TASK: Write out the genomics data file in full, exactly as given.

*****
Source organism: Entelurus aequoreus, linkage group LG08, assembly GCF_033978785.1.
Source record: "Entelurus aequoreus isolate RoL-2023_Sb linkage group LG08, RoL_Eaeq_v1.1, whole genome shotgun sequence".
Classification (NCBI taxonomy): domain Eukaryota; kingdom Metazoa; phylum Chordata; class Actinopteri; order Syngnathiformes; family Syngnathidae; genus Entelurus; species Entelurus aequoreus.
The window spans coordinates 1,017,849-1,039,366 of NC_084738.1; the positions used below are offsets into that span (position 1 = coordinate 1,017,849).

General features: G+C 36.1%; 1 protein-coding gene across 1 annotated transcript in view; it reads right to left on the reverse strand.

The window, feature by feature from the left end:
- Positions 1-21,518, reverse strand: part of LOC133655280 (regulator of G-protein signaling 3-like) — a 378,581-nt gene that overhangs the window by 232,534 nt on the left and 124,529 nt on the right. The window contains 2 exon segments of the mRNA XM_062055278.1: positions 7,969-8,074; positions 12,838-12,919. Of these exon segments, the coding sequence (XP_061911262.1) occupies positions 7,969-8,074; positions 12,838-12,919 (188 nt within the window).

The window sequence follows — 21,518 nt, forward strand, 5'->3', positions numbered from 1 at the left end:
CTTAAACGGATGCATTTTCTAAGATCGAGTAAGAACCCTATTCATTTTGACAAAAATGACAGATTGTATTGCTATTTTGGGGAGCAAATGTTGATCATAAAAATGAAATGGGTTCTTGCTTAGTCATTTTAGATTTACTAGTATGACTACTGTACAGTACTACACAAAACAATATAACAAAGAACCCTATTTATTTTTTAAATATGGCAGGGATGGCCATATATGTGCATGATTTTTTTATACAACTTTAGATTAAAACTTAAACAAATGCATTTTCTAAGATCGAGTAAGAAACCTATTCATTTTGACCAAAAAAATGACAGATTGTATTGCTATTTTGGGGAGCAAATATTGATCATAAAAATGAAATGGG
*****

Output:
Source organism: Entelurus aequoreus, linkage group LG08, assembly GCF_033978785.1.
Source record: "Entelurus aequoreus isolate RoL-2023_Sb linkage group LG08, RoL_Eaeq_v1.1, whole genome shotgun sequence".
Classification (NCBI taxonomy): domain Eukaryota; kingdom Metazoa; phylum Chordata; class Actinopteri; order Syngnathiformes; family Syngnathidae; genus Entelurus; species Entelurus aequoreus.
The window spans coordinates 1,017,849-1,039,366 of NC_084738.1; the positions used below are offsets into that span (position 1 = coordinate 1,017,849).

General features: G+C 36.1%; 1 protein-coding gene across 1 annotated transcript in view; it reads right to left on the reverse strand.

The window, feature by feature from the left end:
- Positions 1-21,518, reverse strand: part of LOC133655280 (regulator of G-protein signaling 3-like) — a 378,581-nt gene that overhangs the window by 232,534 nt on the left and 124,529 nt on the right. The window contains 2 exon segments of the mRNA XM_062055278.1: positions 7,969-8,074; positions 12,838-12,919. Of these exon segments, the coding sequence (XP_061911262.1) occupies positions 7,969-8,074; positions 12,838-12,919 (188 nt within the window).

The window sequence follows — 21,518 nt, forward strand, 5'->3', positions numbered from 1 at the left end:
CTTAAACGGATGCATTTTCTAAGATCGAGTAAGAACCCTATTCATTTTGACAAAAATGACAGATTGTATTGCTATTTTGGGGAGCAAATGTTGATCATAAAAATGAAATGGGTTCTTGCTTAGTCATTTTAGATTTACTAGTATGACTACTGTACAGTACTACACAAAACAATATAACAAAGAACCCTATTTATTTTTTAAATATGGCAGGGATGGCCATATATGTGCATGATTTTTTTATACAACTTTAGATTAAAACTTAAACAAATGCATTTTCTAAGATCGAGTAAGAAACCTATTCATTTTGACCAAAAAAATGACAGATTGTATTGCTATTTTGGGGAGCAAATATTGATCATAAAAATGAAATGGG